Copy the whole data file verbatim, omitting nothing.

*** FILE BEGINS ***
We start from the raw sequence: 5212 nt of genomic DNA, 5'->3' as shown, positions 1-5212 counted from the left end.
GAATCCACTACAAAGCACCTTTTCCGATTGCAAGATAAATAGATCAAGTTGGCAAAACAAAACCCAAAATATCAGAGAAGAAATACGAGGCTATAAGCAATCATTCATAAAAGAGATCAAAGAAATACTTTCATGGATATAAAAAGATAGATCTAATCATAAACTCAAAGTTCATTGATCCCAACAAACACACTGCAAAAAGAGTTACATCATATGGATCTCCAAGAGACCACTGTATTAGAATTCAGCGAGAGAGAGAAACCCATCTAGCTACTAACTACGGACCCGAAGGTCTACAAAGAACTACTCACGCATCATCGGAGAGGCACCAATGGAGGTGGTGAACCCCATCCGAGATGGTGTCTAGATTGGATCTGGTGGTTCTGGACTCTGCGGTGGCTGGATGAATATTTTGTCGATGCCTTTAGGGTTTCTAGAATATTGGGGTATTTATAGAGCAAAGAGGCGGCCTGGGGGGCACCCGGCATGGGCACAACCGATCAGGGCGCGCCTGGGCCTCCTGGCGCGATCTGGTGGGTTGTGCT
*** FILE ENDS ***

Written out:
We start from the raw sequence: 5212 nt of genomic DNA, 5'->3' as shown, positions 1-5212 counted from the left end.
GAATCCACTACAAAGCACCTTTTCCGATTGCAAGATAAATAGATCAAGTTGGCAAAACAAAACCCAAAATATCAGAGAAGAAATACGAGGCTATAAGCAATCATTCATAAAAGAGATCAAAGAAATACTTTCATGGATATAAAAAGATAGATCTAATCATAAACTCAAAGTTCATTGATCCCAACAAACACACTGCAAAAAGAGTTACATCATATGGATCTCCAAGAGACCACTGTATTAGAATTCAGCGAGAGAGAGAAACCCATCTAGCTACTAACTACGGACCCGAAGGTCTACAAAGAACTACTCACGCATCATCGGAGAGGCACCAATGGAGGTGGTGAACCCCATCCGAGATGGTGTCTAGATTGGATCTGGTGGTTCTGGACTCTGCGGTGGCTGGATGAATATTTTGTCGATGCCTTTAGGGTTTCTAGAATATTGGGGTATTTATAGAGCAAAGAGGCGGCCTGGGGGGCACCCGGCATGGGCACAACCGATCAGGGCGCGCCTGGGCCTCCTGGCGCGATCTGGTGGGTTGTGCT